I would like to share an anecdote to illustrate my last point about the caring community. In April 2015, I was faced with a dilemma: to enroll in graduate school or defer my admission to pursue the Fulbright Scholarship. I called the Fletcher Admissions Office to seek advice, and spoke with Dean of Admissions Laurie Hurley. Much to my surprise, she said, “Graduate school will always be here.” She encouraged me to take advantage of the once-in-a-lifetime opportunity in Turkey because she believed it was the best move for my professional and personal development. In that moment I realized the Fletcher community was genuinely committed to my success. Looking back now, deferring my admission was one of the best decisions I made, because teaching in Turkey prepared me for a richer educational experience and world perspective — and I have the Fletcher community itself to thank for that.
The second post from new Student Stories writers comes from Pulkit, who has taken a multi-step path from an engineering degree to Fletcher.
Hello! My name is Pulkit Aggrwal and I am a first-year MALD student from India. I am excited to share my Fletcher journey with all of you. I am interested in writing for the Admissions Blog because, as I share my story, I will be able to reflect and critically analyze my thoughts during my time at Fletcher. At the same time, I hope these stories will resonate with readers, who themselves are either trying to discover new fields of study or explore uncharted territories, and I hope that it will give them the confidence to try and experiment. I also hope that, at the end of two years of my program, when I read these posts and look back at my journey, I will see how much I have learned, how much I have grown as a person, and how far I have come.
I was brought up in Chandigarh, a city north of New Delhi, a capital of two Indian states, and a city designed by the French architect Le Corbusier. I studied engineering as an undergraduate. Specifically, I studied electronics and electrical communication engineering. After graduating, I worked with McKinsey and Company as an analyst in the high tech and telecommunications industry vertical. I worked for clients across the consumer electronics, telecommunication, software, and IT services value chain.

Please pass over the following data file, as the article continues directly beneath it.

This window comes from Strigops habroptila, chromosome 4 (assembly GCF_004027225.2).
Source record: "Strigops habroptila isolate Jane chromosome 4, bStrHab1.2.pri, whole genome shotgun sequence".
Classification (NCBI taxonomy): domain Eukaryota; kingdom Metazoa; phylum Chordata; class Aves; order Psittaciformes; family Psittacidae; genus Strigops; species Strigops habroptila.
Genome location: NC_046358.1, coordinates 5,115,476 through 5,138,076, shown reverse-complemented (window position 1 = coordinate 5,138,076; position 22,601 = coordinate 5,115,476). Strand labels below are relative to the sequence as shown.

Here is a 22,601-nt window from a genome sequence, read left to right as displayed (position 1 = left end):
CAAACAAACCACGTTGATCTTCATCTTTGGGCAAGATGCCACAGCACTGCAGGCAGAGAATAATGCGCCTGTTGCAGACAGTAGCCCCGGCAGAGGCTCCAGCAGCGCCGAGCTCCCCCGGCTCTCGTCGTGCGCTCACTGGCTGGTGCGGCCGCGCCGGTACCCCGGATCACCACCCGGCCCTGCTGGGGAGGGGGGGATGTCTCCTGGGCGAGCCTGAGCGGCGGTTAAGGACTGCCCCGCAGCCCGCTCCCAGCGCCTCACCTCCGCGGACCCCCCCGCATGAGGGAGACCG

After McKinsey, I joined a hospital in an administrative capacity, working on business development and strategy. During this time, I tried to enter into the Indian Civil Services as a foreign service officer. In order to make a contribution to my community, I volunteered as a teacher with a children’s not-for-profit organization called Make A Difference. As a teacher, for about four years, I was associated with Ashiana, a shelter home for underprivileged children, where I worked, mentored, and taught children aged six to 18 years. Later, I was selected as a Global Shaper Under 30 — an initiative of the World Economic Forum — where I worked on community issues related to urban mobility, gender empowerment, and community leadership. These experiences shaped my interest in international affairs and development. It is then that I decided to pursue graduate studies, to build an understanding of key international issues and develop a complementary skill set in law and economics.